Once the stud book is operational, in the coming months, it will help establish a quantity of the highest quality genetically diverse cats. Mixed with genes from cats already in the wild, through artificial insemination or through capture of the most vulnerable cats, it will produce a population of wildcats suitable for release into the wild.
It is hoped the first trial releases will happen within five years.
The main threat has been hybridisation – breeding with feral or domestic cats. Those in the wild tend to have less gene purity than captive cats not exposed to hybridisation.
“The population of wildcats estimated in the wild is horribly low,” said Barclay. One estimate, within the last five years, put the number between 100-300. “To be honest, I think it is under 100,” said Barclay.
Recent camera trap monitoring of six priority sites, thought to be ideal wildcat habitat, revealed just 19 possible cats out of 200,000 images, said Vicky Burns of the SWA.
Captive cats selected for possible release will be transferred to special conservation breeding enclosures. A prototype is currently being tested at the Highland wildlife park within the Cairngorms national park. Placed at least half a mile from the nearest paths, out of view of the public, these large enclosures will gradually allow the cats to be rewilded.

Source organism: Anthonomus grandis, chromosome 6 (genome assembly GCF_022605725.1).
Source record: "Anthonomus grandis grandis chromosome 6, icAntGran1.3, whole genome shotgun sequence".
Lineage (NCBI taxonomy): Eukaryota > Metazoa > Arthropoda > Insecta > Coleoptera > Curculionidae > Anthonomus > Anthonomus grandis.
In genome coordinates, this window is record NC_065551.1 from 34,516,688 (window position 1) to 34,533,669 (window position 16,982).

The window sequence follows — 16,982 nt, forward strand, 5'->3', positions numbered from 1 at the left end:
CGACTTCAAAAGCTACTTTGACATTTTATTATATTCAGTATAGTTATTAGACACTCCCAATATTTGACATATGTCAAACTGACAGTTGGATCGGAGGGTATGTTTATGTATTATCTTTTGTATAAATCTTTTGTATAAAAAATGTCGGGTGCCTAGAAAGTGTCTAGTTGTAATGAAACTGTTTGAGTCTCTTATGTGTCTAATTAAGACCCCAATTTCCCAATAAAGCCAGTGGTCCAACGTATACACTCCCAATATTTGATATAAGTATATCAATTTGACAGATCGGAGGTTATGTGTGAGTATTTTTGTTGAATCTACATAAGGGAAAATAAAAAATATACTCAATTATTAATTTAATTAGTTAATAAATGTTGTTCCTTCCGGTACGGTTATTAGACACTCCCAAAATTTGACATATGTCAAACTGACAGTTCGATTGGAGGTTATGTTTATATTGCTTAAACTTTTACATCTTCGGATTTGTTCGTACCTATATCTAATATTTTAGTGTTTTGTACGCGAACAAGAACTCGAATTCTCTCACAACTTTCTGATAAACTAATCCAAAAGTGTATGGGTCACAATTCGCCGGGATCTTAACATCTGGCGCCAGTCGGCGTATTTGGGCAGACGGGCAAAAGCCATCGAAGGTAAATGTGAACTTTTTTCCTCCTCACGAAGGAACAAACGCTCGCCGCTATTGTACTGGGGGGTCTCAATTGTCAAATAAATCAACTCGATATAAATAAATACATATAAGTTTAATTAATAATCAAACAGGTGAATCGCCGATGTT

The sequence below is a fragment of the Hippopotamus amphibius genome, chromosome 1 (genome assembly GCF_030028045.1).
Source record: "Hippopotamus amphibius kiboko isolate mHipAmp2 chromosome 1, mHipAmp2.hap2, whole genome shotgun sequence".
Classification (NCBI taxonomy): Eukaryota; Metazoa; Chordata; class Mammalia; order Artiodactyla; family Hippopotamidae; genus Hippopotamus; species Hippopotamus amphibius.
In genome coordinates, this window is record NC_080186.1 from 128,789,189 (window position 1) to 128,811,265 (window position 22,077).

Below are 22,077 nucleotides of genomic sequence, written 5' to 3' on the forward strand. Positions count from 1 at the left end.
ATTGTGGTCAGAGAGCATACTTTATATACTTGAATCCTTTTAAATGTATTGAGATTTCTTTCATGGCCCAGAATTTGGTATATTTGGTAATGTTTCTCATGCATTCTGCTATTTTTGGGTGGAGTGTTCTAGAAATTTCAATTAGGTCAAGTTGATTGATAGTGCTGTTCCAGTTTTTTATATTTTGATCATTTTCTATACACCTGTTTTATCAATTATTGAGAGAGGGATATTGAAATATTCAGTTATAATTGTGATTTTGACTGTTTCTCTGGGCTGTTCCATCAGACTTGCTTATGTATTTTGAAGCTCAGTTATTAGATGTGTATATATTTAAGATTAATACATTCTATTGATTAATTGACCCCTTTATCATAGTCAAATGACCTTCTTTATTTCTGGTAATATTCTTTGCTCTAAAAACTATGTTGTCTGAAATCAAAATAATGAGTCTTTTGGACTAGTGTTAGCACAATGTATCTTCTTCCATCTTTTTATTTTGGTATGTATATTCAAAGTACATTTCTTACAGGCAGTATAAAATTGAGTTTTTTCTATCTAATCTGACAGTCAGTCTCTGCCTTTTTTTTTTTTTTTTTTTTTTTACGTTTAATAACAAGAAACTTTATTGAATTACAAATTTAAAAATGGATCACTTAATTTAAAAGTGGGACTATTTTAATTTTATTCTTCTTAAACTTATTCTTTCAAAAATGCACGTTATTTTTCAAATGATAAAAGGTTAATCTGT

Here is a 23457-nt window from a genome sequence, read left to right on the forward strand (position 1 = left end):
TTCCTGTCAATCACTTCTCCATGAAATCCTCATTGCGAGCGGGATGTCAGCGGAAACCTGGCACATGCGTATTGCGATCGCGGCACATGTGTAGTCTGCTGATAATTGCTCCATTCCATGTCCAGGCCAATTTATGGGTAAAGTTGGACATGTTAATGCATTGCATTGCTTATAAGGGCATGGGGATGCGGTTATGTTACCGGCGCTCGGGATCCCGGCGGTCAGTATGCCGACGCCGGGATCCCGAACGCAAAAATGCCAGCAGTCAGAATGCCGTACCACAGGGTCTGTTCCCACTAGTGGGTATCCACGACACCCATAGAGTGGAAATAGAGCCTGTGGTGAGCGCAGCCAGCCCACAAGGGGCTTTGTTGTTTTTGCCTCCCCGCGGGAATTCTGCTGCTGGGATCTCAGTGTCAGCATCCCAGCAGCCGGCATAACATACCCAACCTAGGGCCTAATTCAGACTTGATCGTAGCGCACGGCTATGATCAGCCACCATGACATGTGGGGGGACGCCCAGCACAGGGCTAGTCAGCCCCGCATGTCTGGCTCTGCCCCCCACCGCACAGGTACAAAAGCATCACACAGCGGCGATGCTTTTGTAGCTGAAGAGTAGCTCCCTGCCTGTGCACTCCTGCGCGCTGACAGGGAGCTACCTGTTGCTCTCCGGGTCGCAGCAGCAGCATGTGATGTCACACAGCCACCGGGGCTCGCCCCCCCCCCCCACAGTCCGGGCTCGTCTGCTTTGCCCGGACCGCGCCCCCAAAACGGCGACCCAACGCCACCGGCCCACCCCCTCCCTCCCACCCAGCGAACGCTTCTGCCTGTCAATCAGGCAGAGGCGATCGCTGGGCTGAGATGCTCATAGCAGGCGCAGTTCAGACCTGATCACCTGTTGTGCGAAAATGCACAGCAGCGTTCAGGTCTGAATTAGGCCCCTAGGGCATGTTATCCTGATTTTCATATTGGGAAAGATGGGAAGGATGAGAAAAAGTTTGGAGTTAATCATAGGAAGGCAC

Pairing wild cats with captive cats will introduce wild behaviour, and the gradual introduction of live prey will trigger instinct and perfect skills, it is hoped. Human contact will be at an absolute minimum, with the cats spending up to two years in the enclosures, and their kittens better equipped for wilderness survival.
The breeding plan is not without its critics, who claim capturing wildcats and introducing them to captive cats will kill off the wild population.
Barclay said there was a lack of understanding about the project, and the facts spoke for themselves.
No wildcats would be captured in the six priority areas for fear of harming any populations there. Instead, semen would be taken from adult males. In less hospitable areas, where an isolated cat might be spotted on private land, it made sense to remove it.
“If there is a wildcat just clinging on, surrounded by feral cats, and at high risk from other issues, we want to bring it into captivity, wrap it up in cotton wool and for it to be beneficial to the captive population and a source for further animals that can be released in future,” he said.